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The Globe and Mail

Less talk, more cars needed for Cadillac to compete

Let me take you back to 2006 for an interview I did with then-Cadillac general manager Jim Taylor.

I suggested to him that Cadillac should have a far, far broader lineup than it did in 2006. BMW, I noted, makes something like 18 versions of the 3-Series during the lifespan of that model – printing money all along the way.

Cadillac should have at least half a dozen or more derivatives of the CTS, I suggested: a coupe, a convertible, a crossover, a station wagon or estate, different power trains, pricey versions, inexpensive versions and on and on and on.

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"Why doesn't Cadillac do this?" I asked.

"That's a pretty good question," said Taylor, an engineer and product developer by training and in my experience a pretty straight shooter. "I'm not sure how to answer this without saying we don't comment on future product programs. Let me say it's a really good idea and we're looking at this."

He then went on to say making a whole bunch of CTV variants would be good business.

"Each subsequent investment is cheap compared to the first one," he said, noting that once the pricey engineering is done for a basic CTS platform, the rest is relatively straightforward.

Except, of course, nothing was ever straightforward at General Motors in its pre-bankruptcy days. Today there is, in fact, a CTS sedan, coupe, sport wagon and the high-performance CTV-V. We'll call that progress. But Cadillac still does not exploit the CTS underpinnings extensively enough. And the rest of the lineup is woefully thin.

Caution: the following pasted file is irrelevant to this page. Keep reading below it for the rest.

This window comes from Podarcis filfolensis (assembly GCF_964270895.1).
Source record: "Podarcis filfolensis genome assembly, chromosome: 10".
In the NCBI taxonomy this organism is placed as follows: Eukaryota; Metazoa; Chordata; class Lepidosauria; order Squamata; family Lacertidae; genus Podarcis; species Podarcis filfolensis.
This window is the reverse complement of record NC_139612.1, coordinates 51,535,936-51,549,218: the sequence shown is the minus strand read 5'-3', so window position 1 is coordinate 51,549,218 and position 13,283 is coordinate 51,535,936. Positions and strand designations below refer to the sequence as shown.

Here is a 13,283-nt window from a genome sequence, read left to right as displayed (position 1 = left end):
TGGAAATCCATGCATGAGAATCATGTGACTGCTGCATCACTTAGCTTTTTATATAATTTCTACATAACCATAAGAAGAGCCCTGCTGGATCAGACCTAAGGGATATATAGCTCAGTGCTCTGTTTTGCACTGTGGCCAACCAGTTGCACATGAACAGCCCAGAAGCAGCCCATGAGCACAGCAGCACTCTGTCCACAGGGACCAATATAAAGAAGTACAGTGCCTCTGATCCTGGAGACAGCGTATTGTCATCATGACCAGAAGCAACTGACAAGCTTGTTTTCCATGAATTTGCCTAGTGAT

Moreover, in Canada, Cadillac is not sold through its own exclusive dealer network, as is the case with BMW, Audi, Lexus, Mercedes-Benz and Infiniti. In Canada, if you want a Cadillac you'll need to walk around a showroom filled with Chevys and Buicks and GMC pickups. Taylor once told me, on the record, that Cadillac in Canada needed its own exclusive showrooms and he was roundly criticized within the company for doing so – for speaking the obvious truth.

Fast forward to today. Automotive News reports that a four-door Cadillac convertible could be on the horizon, along with a bunch of other Cadillac models. Clay Dean, the global design director for Cadillac, told the publication that anything and everything is open to consideration.

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He said so in Detroit this week at a media event to introduce the Ciel. It's a concept that suggests the styling direction Cadillac might embrace for a future flagship. Promises, promises.

At least the upcoming ATS is more than a promise. It's a compact, rear-drive Caddy due in the spring and aimed at the 3-Series. Cadillac, says Automotive News and other published reports, is also planning to launch the XTS, an all-wheel-drive sedan due in the summer of 2012. The XTS replaces the STS.

We know this: Cadillac needs a lot of new models and has needed them for decades. The urgency is most acute now, though. The DTS and STS have been phased out, leaving Cadillac with only the CTS lineup, the SRX crossover and the Escalade SUV. The latter looks like a dinosaur in our "green" world of today, doesn't it?

The current vice-president of marketing at Cadillac, Don Butler, told Automotive News that Caddy's thin lineup is a problem, but at least the Ciel suggests a future direction for what was once a proud luxury brand.

The fact of the matter is, Cadillac needs to deliver in the post-bankruptcy world – and fast.

"We've done a lot of talking," Dean told the publication. "We need to do a lot of work at Cadillac. We know that."

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Oh, yes, Caddy officials have done plenty of talking over the years. It's time to walk the walk, as they say. Taylor said as much to me many times during his tenure at GM. He could see the problems and the opportunities and the potential solutions.

Unfortunately, at least from my perspective, he's no longer with GM.

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